Immersive Reading for Our Year of the Plague

Lee Polevoi

If the global coronavirus pandemic is good for anything, it’s how we may rediscover the experience of immersive reading. With millions in the United States and around world who are confined to their homes, finding a short story collection, novel, or nonfiction tome that transports us to new, vibrant worlds can provide us with a blissful way to while away the hours. “Immersive” can mean books of great length or short stories you can read in an afternoon.

The Life and Death of the E-Cigarette

Angelo Franco

The Food and Drug Administration has been in contentious conflict with e-cigarette makers, attempting numerous times to regulate the product, sometimes effectively and other times not. E-cigarette companies successfully contended in a lawsuit against the FDA that they are tobacco products, and the FDA therefore has no jurisdiction over their regulation because it infringes Congress’s intent to withhold FDA’s authority over tobacco products

Remembering the Rockin’, Boisterous Art of Martin Emond

The Editors

Martin Emond was a cartoon illustrator and fine artist who combined elements of old school tattoo and classic sign painting into a sequential art style that drastically changed the look of alternative comics, and whose untimely death occurred as he was on the cusp of achieving mainstream success. Emond’s work was darkly sardonic, and after a stint on the comic strip Accident Man for Toxic! he rose to fame in the United States with Gordon Rennie’s White Trash – the fictional adventures of Elvis Presley and Axl Rose (renamed so as to avoid litigation) on a debaucherous road trip across the southern United States in the former’s pink Cadillac.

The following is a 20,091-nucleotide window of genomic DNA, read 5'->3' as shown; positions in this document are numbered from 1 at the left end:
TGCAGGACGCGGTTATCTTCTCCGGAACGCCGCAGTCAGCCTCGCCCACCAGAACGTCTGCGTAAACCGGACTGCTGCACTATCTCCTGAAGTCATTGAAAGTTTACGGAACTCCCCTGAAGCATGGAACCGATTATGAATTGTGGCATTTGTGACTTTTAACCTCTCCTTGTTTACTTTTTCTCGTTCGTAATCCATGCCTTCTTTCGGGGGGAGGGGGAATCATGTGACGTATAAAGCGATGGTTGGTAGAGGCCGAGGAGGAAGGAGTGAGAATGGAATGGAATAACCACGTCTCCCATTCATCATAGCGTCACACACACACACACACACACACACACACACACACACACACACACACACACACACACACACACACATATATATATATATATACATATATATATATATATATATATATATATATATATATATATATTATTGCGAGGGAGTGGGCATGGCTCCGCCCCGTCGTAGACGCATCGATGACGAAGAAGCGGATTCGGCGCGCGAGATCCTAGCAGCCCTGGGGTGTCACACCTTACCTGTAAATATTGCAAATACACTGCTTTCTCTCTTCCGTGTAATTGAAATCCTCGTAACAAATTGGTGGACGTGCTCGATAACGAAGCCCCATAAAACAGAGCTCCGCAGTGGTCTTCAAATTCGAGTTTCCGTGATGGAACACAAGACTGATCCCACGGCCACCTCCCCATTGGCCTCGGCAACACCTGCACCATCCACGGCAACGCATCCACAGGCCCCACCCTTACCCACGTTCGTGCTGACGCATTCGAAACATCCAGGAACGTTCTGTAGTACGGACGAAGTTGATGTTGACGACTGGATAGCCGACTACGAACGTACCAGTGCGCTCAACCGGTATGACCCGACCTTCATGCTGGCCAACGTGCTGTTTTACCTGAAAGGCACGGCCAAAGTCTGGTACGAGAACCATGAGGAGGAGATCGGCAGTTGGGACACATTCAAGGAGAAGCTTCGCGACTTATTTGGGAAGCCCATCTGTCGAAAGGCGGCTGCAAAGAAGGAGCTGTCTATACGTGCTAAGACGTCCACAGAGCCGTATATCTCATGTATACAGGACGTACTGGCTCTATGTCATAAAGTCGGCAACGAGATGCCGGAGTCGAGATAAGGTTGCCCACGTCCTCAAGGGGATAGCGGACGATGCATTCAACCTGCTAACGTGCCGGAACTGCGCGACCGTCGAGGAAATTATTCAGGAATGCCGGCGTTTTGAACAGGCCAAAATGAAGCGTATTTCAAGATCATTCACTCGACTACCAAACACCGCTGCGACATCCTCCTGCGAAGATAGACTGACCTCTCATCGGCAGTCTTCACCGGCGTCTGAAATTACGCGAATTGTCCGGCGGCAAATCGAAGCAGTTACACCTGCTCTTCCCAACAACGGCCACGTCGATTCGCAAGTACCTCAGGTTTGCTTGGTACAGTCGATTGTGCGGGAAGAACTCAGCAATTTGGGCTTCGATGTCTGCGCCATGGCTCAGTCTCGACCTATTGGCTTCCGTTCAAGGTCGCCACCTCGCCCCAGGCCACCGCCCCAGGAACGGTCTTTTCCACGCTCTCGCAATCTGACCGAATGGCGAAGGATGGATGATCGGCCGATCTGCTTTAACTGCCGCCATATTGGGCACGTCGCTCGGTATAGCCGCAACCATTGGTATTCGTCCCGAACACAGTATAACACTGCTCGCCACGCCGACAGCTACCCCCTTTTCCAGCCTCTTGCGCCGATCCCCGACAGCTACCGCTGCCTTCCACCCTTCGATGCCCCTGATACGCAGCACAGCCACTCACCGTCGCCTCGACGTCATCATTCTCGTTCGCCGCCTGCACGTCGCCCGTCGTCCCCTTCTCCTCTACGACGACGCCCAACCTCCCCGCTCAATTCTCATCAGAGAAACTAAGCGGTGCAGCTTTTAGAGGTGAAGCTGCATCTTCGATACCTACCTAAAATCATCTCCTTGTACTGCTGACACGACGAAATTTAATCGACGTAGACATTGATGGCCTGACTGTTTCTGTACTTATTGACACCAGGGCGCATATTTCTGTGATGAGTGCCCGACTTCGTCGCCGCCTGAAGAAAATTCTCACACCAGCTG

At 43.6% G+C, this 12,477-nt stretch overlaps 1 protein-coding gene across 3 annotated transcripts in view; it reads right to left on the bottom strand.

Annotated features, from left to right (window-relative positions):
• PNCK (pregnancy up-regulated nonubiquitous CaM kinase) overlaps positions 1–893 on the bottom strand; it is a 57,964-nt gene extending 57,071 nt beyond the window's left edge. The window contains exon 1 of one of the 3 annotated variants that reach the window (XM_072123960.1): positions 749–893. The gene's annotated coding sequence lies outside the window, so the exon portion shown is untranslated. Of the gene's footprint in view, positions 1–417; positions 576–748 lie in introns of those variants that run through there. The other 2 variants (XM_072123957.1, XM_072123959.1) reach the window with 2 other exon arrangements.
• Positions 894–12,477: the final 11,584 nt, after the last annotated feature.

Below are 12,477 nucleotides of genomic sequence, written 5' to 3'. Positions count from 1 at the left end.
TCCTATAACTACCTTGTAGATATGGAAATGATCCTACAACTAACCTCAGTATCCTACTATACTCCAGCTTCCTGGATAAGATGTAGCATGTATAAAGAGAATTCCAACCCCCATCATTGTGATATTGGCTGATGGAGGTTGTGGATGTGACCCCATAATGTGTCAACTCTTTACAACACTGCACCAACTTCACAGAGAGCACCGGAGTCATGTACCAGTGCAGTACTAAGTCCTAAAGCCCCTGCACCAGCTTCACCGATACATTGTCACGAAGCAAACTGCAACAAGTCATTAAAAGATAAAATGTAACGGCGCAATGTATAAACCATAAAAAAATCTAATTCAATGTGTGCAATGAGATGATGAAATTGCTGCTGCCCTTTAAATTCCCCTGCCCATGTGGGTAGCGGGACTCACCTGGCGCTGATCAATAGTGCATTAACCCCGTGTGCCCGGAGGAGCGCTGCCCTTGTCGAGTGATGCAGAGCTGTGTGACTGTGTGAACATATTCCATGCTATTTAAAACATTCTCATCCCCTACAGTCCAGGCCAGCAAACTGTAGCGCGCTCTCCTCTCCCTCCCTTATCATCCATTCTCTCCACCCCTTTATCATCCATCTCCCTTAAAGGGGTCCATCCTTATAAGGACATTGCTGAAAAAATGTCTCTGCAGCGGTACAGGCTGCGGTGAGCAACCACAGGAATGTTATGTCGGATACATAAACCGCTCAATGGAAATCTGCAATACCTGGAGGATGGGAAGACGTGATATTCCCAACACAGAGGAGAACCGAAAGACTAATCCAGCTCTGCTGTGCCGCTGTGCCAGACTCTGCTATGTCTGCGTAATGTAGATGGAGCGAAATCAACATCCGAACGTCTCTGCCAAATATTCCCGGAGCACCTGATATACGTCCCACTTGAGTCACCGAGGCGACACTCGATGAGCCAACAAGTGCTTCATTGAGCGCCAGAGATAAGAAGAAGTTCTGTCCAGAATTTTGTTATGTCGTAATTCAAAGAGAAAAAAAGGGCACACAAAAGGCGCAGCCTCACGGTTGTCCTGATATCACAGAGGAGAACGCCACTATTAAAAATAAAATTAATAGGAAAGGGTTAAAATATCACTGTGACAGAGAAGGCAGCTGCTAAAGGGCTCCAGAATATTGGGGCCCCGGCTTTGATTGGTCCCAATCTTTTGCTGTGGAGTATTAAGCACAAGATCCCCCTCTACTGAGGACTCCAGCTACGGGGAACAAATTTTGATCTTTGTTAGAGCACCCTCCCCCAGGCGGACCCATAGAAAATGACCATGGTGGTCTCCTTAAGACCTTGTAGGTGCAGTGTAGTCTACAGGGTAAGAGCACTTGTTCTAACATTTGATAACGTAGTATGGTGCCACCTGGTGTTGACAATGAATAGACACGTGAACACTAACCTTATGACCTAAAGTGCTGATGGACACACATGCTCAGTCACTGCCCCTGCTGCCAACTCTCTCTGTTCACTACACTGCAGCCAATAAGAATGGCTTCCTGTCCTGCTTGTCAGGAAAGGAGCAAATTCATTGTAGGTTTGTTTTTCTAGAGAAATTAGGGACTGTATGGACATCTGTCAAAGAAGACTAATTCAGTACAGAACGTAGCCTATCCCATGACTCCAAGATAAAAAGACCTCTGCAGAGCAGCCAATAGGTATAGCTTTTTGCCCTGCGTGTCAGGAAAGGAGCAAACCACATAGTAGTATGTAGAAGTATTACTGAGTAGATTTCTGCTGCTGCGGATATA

How to Rescue Your Vacation From the Coronavirus

Christopher Elliot

Jacqueline Lambert and her husband were just about to wrap up a vacation in Italy when the borders locked down. They decided to stay, renting an apartment in the Aosta Valley in Northern Italy. "We're going to enjoy the weather and beautiful scenery, which we have all to ourselves," says Lambert, a guide book author. Others are changing their itineraries before they leave. That's what happened to me last week. I had planned to spend a month in Italy, with stops in Bologna, Venice, Rome and Südtirol. Then the entire country turned into a red zone. 

 

Hollywood Suffers the Sting of Coronavirus as Cinemas Shutter Nationwide

TRT Editors

U.S. movie theaters have closed nationwide as a result of the coronavirus pandemic, turning dark nearly all of the country's 40,000-plus screens in an unprecedented shutdown. With most of Hollywood's March and April releases already postponed, the Walt Disney Co. on Tuesday also cleared out its May releases as well, including Marvel's Black Widow. The largest chains had tried to remain open even as Hollywood postponed its upcoming release plans and guidelines for social distancing steadily diminished the recommended size of crowds.